Despite What You May Think, Your Husband Is Happier Because You Made Him a Dad

Awww! 3

father son shadowHaving kids is hard. And I don't mean birth, though that presents its own challenges. I mean actually having kids and living each day with them and your husband and trying to make everyone happy and surviving in harmonious chaos. There may be some days when there isn't a clean sock in the house and the floor is so dirty you could eat a meal off of it because there are bits of bread, pasta, and cheese among the Matchbox cars and missing dirty socks.

There may be days when you think your husband wants out. Maybe that's why he works late or has taken up a hobby like rock climbing that is far too dangerous for the kids to tag along so he could find some solace away from the constant 'surprise' of poop underwear when you thought you've successfully potty trained. Maybe he just doesn't care if he falls off that cliff because he already feels dead. If any of these thoughts have crossed your mind, you're wrong. Your husband would be more depressed if you hadn't made him a father.

A really small British survey has given us some hope that our husbands -- the father of our children -- aren't miserable beings. Which makes the survey's author Robin Hadley, of the United Kingdom's Keele University, a bit of a hero. She polled 27 men and 81 women between the ages of 20 and 66 who didn't have any kids and found that half of the men were lonely and sad because they never had children. Yep, most men who don't have kids are lonely and sad. (Awww.) Just over a quarter of the women felt the same. (Interesting.) Of those in the study, 59 percent of men and 63 percent of women said they wanted kids. So it seems, generally, that if a man wants kids, he really, really does want them and it makes him depressed if he doesn't end up having them. The perception by these childless men is that children bring happiness and love and comfort. Which is adorably sweet. And true.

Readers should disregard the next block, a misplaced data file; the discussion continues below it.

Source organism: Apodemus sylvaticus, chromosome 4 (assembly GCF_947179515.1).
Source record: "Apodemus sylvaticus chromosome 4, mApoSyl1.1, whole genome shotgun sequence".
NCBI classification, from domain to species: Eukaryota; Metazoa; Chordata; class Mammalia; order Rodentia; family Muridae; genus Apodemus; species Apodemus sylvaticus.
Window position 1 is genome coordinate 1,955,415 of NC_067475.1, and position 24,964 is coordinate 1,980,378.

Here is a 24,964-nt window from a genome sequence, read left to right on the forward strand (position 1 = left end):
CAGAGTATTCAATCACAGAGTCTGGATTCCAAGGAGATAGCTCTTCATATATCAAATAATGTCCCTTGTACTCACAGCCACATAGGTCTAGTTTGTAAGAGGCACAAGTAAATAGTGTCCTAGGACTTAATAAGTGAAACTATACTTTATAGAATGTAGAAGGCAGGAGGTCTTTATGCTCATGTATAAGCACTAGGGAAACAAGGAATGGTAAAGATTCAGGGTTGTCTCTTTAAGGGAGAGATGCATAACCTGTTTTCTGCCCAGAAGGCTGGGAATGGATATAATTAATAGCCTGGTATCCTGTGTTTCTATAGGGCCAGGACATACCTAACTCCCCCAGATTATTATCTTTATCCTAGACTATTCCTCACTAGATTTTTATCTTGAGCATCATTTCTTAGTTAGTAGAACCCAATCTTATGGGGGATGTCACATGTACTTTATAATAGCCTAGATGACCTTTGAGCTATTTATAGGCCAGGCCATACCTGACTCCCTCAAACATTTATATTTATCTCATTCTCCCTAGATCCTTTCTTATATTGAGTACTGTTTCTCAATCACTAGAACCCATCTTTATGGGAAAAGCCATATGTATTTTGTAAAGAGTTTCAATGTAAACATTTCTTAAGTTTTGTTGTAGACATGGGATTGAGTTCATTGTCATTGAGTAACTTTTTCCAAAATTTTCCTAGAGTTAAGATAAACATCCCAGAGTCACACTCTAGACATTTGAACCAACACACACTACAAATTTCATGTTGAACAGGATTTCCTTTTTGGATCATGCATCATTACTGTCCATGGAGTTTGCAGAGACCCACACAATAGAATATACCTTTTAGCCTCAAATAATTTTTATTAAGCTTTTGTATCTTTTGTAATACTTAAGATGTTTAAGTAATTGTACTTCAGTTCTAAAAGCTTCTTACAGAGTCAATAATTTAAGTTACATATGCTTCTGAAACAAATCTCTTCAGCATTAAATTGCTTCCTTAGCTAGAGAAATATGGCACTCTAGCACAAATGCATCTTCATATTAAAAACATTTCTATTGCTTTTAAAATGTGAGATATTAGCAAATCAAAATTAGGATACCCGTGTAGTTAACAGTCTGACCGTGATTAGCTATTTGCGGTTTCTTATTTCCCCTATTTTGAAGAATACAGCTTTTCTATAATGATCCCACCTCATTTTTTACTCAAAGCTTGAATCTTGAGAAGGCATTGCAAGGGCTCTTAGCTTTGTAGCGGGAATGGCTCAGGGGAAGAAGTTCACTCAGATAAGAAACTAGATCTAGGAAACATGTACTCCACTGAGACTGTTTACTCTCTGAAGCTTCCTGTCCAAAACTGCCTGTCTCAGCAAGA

These men also felt jealous of those who had kids. So that means some of your childless male friends whose life you may so admire because of the freedom to wait patiently for 20 minutes for a seat at the hottest brunch spot and then sit and leisurely enjoy two cups of coffee and actually eat like a human being and not a starving animal because they aren't on a child's time limit are actually jealous of you, the person who thinks 9 p.m. is late. They are jealous of the dads playing with their kids at the park and even the diaper changing part and the spit-up part and the tantrum parts. Parenthood is hard -- I mentioned that, right? But it's all worth it.

Men want to be fathers. Maybe not all of them show it all the time in the ways we think they should, but they do. I know when I see my husband or any dad playing with their kids and laughing and really enjoying the moment, it's one of the best things to see ever. And it helps me realize that he really doesn't want to fall off that cliff. It's the kids that make him feel more alive.

Do you ever worry that your husband doesn't want to be a dad? What do you think of this study?

 

Image via catorze14/Flickr

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nonmember avatar Kelly

It is rediculous to even post study results based on a poll of 27 men - 50% is only 14 people. I seriously doubt that would hold up if the study was actually significant. I find it silly that an entire post would be dedicated to 14 people's response to a poll.

nonmember avatar Madeline

A poll of only 27 men in the UK (where attitudes twords having children is much different form the US). Why even write this? If this is so true than why did Linda Sharp feel the need to write "Surviving Parenthood Without Breaking Up Your Marriage"? I'm childfree and I could provide The Stir with better parenting articles that would be helpful, informative and better written.

camoa... camoalltheway

I agree with the first 2 comments. Anyone who has common sense can see that a survey of so few people would be highly skewed, much less someone that deals with statistics on a daily basis. Maybe next time you could do a bit more research before presenting something as fact. 

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